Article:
However, I am not convince, if such artistic renderings continue to be produced in violation of the 2nd Commandment, we would sin to take those lemons and make lemonade with them for evangelistic purposes to bring someone to the revelation of the Truth by such lemons so they could come to understand as maturity comes about in their frame of mind it's a violation for them to make such an image of Christ?

Eph 2:8 For by grace you have been saved through faith. And this is not your own doing; it is the gift of God,
Eph 2:9 not a result of works, so that no one may boast.
Eph 2:10 For we are his workmanship, created in Christ Jesus for good works, which God prepared beforehand, that we should walk in them.
Eph 2:11 Therefore remember that at one time you Gentiles in the flesh, called "the uncircumcision" by what is called the circumcision, which is made in the flesh by hands--
Eph 2:12 remember that you were at that time separated from Christ, alienated from the commonwealth of Israel and strangers to the covenants of promise, having no hope and without God in the world.
Eph 2:13 But now in Christ Jesus you who once were far off have been brought near by the blood of Christ.
Eph 2:14 For he himself is our peace, who has made us both one and has broken down in his flesh the dividing wall of hostility
Eph 2:15 by abolishing the law of commandments expressed in ordinances, that he might create in himself one new man in place of the two, so making peace,
Eph 2:16 and might reconcile us both to God in one body through the cross, thereby killing the hostility.
Eph 2:17 And he came and preached peace to you who were far off and peace to those who were near.
Eph 2:18 For through him we both have access in one Spirit to the Father.

ChaferDTS said...

"I'd be interested in hearing those sermons, where MacArthur condemns purported images made to represent the Lord, if they are available online."

He condemns their use of images. They are found on YouTube it's called The Pope and The Papacy. He made a long list of things at the RCC as well.

"I'd also be interested in reading the early dispensational writings that condemn purported pictures of the Lord -- if they are available online, or if you can quote them (sources would be helpful too). "

Best known would be The Principles Of Theology : An Introduction To The Thirty-Nine Articles by Dr. W.H.Griffith. He was an early dispensationalist and co founder of Dallas Theological Seminary with Lewis Sperry Chafer. It condemns veneration of relics and images. This is an exposition of the 39 Articles.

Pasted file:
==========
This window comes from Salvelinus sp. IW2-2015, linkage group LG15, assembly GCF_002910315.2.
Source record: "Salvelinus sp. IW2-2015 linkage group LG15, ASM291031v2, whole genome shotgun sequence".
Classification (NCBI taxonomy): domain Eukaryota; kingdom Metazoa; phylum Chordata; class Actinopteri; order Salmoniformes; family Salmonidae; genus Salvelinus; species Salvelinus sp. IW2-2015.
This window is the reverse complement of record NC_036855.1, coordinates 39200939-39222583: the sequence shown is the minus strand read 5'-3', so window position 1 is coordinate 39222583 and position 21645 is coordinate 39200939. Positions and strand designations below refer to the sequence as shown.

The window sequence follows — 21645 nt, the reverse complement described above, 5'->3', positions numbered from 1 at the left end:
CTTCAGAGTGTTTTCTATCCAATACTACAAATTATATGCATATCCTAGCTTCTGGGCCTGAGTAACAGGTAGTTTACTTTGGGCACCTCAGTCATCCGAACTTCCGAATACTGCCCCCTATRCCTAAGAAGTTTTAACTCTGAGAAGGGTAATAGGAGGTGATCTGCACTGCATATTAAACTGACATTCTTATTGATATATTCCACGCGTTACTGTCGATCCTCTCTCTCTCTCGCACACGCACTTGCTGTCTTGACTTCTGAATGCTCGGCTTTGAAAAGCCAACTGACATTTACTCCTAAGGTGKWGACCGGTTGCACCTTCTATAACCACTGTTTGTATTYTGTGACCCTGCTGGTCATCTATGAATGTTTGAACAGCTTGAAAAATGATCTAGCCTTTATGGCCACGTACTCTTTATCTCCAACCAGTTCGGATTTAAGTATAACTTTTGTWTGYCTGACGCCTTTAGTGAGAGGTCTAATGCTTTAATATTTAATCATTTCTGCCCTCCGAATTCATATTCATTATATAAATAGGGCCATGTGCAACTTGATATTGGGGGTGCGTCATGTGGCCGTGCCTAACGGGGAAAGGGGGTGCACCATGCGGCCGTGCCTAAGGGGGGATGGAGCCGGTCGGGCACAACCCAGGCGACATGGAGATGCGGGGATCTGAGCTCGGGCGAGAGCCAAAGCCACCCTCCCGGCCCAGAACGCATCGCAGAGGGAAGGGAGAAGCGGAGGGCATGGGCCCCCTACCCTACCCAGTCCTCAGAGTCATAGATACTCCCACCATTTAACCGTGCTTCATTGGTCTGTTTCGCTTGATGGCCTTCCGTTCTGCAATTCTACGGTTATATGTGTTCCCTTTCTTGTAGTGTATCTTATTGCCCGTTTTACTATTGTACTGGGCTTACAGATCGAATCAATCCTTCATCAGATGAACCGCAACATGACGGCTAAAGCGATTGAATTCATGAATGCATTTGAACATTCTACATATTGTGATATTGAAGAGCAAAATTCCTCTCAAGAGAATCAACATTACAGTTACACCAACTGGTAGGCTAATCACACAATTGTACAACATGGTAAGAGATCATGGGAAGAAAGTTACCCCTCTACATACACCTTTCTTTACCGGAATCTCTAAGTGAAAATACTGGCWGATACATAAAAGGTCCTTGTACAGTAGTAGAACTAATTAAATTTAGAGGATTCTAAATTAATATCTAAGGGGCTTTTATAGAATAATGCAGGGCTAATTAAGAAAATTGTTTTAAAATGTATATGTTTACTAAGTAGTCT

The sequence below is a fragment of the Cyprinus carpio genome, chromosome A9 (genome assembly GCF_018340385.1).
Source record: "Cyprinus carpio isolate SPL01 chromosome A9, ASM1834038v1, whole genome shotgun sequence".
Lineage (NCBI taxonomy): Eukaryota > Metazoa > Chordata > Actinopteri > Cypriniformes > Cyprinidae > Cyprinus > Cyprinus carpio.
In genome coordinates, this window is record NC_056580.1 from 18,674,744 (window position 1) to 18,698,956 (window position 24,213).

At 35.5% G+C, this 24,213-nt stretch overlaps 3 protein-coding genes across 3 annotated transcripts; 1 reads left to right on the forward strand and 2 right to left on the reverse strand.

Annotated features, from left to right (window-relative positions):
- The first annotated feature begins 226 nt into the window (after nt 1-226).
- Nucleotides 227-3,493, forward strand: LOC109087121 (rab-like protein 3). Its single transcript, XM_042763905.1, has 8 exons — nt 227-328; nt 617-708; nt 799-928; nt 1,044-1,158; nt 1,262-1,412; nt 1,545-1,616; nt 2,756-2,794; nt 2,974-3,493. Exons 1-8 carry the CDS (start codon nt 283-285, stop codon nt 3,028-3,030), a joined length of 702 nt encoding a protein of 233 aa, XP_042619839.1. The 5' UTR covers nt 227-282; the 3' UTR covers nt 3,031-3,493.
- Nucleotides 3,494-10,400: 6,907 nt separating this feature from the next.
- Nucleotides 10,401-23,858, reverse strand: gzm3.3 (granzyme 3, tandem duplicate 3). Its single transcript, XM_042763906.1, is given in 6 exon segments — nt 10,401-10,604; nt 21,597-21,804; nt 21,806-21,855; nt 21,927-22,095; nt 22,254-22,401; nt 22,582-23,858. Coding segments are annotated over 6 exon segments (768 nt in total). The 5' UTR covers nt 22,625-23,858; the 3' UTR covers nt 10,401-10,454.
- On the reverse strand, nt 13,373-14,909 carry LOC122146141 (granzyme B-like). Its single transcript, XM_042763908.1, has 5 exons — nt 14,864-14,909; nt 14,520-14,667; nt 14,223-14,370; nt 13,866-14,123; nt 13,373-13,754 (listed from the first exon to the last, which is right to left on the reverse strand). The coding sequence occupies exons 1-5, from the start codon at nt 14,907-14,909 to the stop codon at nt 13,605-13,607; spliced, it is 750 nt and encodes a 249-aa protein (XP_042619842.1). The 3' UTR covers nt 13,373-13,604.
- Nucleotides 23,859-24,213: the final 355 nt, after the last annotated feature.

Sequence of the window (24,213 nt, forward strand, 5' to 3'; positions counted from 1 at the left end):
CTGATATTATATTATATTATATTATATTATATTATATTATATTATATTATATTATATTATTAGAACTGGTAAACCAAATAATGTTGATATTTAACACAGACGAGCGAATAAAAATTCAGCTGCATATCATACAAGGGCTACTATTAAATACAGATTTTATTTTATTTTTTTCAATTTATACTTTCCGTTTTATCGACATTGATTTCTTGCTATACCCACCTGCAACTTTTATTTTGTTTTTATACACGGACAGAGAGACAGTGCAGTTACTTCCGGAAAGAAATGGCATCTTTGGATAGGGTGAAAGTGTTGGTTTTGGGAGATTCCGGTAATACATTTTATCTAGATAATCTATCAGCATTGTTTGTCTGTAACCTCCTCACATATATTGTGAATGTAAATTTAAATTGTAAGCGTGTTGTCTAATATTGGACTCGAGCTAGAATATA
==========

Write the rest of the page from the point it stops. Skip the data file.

"From what I've read by MacArthur, he denies that the Second Commandment applies to making purported images of the true God and, in essence, adopts the Romanist belief that the incarnation of the Son of God ushered in a new-economy of images. "

That would be incorrect. His note in Ex. 20:4-6 of The Mac Arthur Study Bible would appear to contradict what you claim.

ChaferDTS said...

The mode or fashion of worship appropriate to only one Lord forbids any attempts to represent or caricature Him by use of anything He made. Total censure of artistic expression was not the issue; the absolute censure of idolatry and false worship was the issue. Violation would seriously affect succeeding generations because the Lord demanded full and exclusive devotion, i.e., He is a jealous God ( cf. 34:14; Deut. 4:24; 5:9 ) . The worship of man-made representations was nothing less than hatered of the true God. ( The Mac Arthur Study Bible, pg. 124, NKJV )

Matthew said...

@natamllc

"So faith comes from hearing, and hearing by the word of Christ." (Romans 10:17)

Not dumb images.

"He took the calf which they had made and burned it with fire, and ground it to powder, and scattered it over the surface of the water and made the sons of Israel drink it." (Exodus 32:20)

So much for "lemonade"

--

@ChaferDTS

ChaferDTS said... "He condemns their use of images. They are found on YouTube it's called The Pope and The Papacy. He made a long list of things at the RCC as well."

MacArthur condmened RCC Mariolatry and the RCC's false Christ, but I didn't find a statement where he condmened purported images of Christ. If there is one, perhpas you can provide it?

ChaferDTS said... "Best known would be The Principles Of Theology : An Introduction To The Thirty-Nine Articles by Dr. W.H.Griffith. He was an early dispensationalist and co founder of Dallas Theological Seminary with Lewis Sperry Chafer. It condemns veneration of relics and images. This is an exposition of the 39 Articles."

Okay... they condemn the veneration of them... but no specific, clear, concise, direct, quote you can provide from them that condemns purported images of Christ?

ChaferDTS said... "That would be incorrect. His note in Ex. 20:4-6 of The Mac Arthur Study Bible would appear to contradict what you claim."

Uh... no... Did you look at MacArthur's comments on the link I provided? He said as much. MacArthur: "You could never make an image of a spirit being, right? So He couldn’t be talking about an image of Himself. I mean, not essentially." The MacArthur Study Bible note on Ex 20:4-6 starts out good (contradicting MacArthur's statement). However, note how MacArthur uses the past tense "was" "was" in his commentary and at the end: "The worship of man-made representations WAS nothing less than hatred of the true God." i.e. 'they were hatred, but now they're love, because of the new economy of images!'

Perhaps I'd be more charitable with MacArthur's words if he repudiated his old (false) claims, removed them from the web (if possible), stopped using images (e.g. cover art: The Jesus You Can't Ignore [2009], The Murder of Jesus [2004]), and made clear in no uncertain terms that purported pictures of Christ are idolatry... but he hasn't.

Matthew said...

*condemned
*perhaps

natamllc said...

Matthew

hah!

lemons+crushing+mixing with water=unsweetened lemonade!

calf/lemons+calf/crushing+mixing with water = unsweetened lemonade/judgment!

problem?

:) or :(